What is a pacemaker and how does it work?
A pacemaker is a small device that is implanted under the skin on the left or right hand side of the chest and helps maintain a healthy heart beat. It does this by sending electrical signals to the heart to help it beat at a normal rate. The unit contains a battery and leads, which send the electrical impulse.
A pacemaker is often recommended for individuals whose heart beat has become too slow, irregular or too fast. This underlying condition is known as arrhythmia and is also treated with medication. If medication is not effective in controlling arrhythmia, then a pacemaker is used.
The development of arrhythmias often have a genetic component, or are related to age. Sometimes damage from a previous heart attack or valve damage can precipitate a heart arrhythmia.
Some risks involved with having a pacemaker include infection, unwanted movement of the pacemaker unit or leads, blood clots, vein or heart valve damage, allergic reaction to medications and heart attack/stroke.
During pacemaker surgery, the surgeon will make a small incision near the collarbone, to create a pocket for the pacemaker battery, then thread the pacemaker leads inside a large vein into the right side of the heart. From there, the end of the lead is fixed into position inside the heart with small screws. After insertion the pacemaker is programmed and tested, the battery tucked inside the pocket and the collarbone incision closed.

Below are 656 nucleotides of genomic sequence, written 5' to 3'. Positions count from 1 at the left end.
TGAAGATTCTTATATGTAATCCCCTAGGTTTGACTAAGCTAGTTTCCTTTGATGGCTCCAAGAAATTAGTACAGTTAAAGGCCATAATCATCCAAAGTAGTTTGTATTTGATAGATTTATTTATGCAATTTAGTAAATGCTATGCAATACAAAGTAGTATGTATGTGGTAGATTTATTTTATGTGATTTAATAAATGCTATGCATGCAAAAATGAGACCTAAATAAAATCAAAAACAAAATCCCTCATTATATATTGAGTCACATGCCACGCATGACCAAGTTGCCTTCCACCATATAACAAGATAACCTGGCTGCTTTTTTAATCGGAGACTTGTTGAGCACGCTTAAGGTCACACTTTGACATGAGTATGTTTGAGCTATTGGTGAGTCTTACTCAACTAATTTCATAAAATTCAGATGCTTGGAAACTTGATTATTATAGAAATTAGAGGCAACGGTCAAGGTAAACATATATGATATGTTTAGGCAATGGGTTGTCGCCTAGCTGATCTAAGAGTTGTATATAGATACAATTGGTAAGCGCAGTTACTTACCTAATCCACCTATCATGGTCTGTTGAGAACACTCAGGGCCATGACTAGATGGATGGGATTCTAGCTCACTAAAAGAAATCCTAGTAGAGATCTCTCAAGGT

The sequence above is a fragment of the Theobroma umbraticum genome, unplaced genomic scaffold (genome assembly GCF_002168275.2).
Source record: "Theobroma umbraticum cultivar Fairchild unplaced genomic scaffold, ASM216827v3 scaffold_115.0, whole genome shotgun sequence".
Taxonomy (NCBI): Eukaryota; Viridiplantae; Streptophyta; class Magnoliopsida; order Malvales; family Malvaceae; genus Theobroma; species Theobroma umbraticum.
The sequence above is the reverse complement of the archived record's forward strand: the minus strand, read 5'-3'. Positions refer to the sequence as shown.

Having a pacemaker and travel insurance
Having a pacemaker should not stop Australians from having a great holiday, particularly as insure4less specialises in providing affordable travel insurance for travellers with pre-existing medical conditions.
For your own peace of mind, you can relax in the knowledge that you have the protection of one of the world’s largest insurers and medical emergency teams to support you whilst overseas if you suddenly suffer from a pacemaker related illness. These include heart attacks and strokes. We ask you to declare your high pacemaker when completing your online travel insurance (normally we can provide cover and there is no extra to pay) and then when you receive your policy via email it will confirm in writing exactly what your cover is. You can then simply travel and relax.
Here are some pacemaker travel tips
- When flying, put your pacemaker medicines in your take on bag – making sure you pack a little extra to allow for delays. Make sure you take medication bottles labelled with your name and the prescription information
- ask your doctor for a letter describing your medical condition, any prescription medication and the dosage
- wear compression stockings to below the knee if flying to prevent formation of blood clots in the legs if flying
- drink plenty of water and ensure you move around the cabin regularly or if driving, take regular stops
- eat healthily and take regular exercise once arrived at your destination.
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